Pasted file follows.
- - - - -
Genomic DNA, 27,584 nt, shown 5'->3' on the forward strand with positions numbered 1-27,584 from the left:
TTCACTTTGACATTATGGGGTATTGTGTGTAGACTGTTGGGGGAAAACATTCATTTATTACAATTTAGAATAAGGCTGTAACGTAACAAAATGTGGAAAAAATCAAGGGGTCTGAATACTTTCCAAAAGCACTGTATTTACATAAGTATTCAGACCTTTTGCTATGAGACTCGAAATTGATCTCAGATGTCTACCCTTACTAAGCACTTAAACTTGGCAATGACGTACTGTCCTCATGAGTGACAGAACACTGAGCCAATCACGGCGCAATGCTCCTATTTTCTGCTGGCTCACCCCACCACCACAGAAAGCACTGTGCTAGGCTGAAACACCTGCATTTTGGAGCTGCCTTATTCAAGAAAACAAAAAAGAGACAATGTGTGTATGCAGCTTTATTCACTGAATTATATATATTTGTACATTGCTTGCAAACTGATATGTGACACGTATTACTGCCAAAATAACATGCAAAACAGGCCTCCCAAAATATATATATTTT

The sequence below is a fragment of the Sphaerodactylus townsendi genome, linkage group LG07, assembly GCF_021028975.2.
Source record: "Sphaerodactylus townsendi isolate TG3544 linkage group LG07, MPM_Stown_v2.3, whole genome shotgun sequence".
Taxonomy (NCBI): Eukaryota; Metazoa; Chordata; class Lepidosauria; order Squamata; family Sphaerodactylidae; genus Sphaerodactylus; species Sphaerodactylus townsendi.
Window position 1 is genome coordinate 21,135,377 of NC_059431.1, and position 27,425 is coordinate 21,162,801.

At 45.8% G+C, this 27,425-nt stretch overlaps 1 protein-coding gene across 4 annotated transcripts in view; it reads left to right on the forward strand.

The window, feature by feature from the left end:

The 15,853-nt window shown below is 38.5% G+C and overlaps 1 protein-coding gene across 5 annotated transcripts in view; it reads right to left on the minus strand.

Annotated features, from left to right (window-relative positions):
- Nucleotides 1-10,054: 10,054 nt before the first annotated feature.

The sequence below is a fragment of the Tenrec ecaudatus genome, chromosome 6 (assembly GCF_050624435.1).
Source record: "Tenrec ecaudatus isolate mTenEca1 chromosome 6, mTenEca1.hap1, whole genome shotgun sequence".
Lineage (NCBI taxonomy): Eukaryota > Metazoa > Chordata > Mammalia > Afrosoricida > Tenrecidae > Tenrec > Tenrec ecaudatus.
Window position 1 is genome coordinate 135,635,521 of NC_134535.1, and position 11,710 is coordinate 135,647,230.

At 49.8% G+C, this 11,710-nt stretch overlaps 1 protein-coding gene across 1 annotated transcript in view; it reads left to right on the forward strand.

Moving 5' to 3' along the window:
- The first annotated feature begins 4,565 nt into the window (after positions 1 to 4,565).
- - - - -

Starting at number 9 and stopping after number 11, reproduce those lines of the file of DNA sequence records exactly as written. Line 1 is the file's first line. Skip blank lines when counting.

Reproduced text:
The 15,853-nt window shown below is 38.5% G+C and overlaps 1 protein-coding gene across 5 annotated transcripts in view; it reads right to left on the minus strand.

Annotated features, from left to right (window-relative positions):
- Nucleotides 1-10,054: 10,054 nt before the first annotated feature.